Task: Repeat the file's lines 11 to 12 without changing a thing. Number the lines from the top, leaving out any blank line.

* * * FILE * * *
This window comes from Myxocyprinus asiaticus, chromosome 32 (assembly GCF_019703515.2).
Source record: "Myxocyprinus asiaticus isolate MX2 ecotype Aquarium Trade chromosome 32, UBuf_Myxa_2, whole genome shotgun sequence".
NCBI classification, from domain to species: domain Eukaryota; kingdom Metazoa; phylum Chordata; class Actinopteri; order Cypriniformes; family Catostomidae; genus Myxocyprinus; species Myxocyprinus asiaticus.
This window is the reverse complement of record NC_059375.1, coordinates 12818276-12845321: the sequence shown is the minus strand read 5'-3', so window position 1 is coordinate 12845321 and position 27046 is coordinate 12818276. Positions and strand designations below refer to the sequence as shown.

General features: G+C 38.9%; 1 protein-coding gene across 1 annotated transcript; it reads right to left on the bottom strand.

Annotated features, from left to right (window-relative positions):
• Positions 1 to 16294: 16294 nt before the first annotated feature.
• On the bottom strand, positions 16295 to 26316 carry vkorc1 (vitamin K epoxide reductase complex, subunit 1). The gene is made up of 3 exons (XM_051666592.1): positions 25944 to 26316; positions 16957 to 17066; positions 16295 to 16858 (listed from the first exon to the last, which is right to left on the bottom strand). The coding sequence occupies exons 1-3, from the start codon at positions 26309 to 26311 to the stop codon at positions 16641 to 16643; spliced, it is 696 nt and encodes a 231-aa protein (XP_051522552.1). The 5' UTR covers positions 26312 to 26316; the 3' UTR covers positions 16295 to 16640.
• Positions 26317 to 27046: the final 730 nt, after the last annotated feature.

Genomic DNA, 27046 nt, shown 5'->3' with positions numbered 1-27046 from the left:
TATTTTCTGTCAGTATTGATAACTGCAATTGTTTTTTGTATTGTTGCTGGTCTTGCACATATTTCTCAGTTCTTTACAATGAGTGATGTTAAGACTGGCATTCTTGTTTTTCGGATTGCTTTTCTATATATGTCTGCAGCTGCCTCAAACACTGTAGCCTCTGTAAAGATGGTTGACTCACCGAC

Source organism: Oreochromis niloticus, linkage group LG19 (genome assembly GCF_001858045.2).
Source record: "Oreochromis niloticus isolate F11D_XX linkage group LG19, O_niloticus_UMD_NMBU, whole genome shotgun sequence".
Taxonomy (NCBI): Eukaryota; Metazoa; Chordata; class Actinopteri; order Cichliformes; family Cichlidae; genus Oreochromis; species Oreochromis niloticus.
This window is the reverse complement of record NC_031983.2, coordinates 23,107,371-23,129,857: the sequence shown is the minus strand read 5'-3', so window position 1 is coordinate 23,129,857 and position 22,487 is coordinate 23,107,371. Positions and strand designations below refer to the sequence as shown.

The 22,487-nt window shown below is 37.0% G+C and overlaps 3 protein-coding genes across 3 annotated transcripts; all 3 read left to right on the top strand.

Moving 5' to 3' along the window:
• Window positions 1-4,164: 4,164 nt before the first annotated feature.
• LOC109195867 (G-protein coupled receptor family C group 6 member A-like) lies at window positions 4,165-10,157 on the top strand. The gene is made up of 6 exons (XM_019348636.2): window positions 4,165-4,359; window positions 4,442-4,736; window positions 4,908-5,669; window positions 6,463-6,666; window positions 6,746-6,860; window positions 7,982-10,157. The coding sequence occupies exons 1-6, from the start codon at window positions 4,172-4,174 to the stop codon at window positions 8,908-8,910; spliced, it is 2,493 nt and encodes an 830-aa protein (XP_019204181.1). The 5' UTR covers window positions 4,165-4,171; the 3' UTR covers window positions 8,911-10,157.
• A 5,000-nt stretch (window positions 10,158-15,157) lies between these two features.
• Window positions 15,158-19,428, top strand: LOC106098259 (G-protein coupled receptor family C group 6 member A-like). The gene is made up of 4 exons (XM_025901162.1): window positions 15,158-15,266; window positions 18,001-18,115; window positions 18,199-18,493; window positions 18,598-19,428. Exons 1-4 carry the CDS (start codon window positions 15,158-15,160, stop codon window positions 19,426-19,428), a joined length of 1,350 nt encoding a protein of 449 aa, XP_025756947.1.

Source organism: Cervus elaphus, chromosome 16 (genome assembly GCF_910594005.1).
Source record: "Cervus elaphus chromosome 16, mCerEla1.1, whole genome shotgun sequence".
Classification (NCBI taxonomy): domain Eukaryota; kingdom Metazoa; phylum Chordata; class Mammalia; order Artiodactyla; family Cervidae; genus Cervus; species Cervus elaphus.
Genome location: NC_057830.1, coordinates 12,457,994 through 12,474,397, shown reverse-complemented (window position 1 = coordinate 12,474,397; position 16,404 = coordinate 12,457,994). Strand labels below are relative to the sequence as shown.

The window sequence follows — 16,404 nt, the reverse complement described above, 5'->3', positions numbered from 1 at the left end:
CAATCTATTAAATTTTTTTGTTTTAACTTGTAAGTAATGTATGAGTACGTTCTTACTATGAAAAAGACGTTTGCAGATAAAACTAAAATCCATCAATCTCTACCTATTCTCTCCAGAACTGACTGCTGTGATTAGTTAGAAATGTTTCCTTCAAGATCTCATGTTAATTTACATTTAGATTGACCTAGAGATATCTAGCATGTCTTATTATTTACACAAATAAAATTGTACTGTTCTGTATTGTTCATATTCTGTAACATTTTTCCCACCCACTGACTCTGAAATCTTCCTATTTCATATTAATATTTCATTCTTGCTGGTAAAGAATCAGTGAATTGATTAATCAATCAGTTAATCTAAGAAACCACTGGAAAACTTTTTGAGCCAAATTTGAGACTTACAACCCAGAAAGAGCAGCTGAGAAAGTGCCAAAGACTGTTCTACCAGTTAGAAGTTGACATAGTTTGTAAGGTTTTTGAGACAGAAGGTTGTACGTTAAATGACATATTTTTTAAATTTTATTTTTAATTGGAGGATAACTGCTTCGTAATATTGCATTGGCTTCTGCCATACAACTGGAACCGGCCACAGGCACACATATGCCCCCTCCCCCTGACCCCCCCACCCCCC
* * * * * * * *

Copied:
TATTTTCTGTCAGTATTGATAACTGCAATTGTTTTTTGTATTGTTGCTGGTCTTGCACATATTTCTCAGTTCTTTACAATGAGTGATGTTAAGACTGGCATTCTTGTTTTTCGGATTGCTTTTCTATATATGTCTGCAGCTGCCTCAAACACTGTAGCCTCTGTAAAGATGGTTGACTCACCGAC

Source organism: Oreochromis niloticus, linkage group LG19 (genome assembly GCF_001858045.2).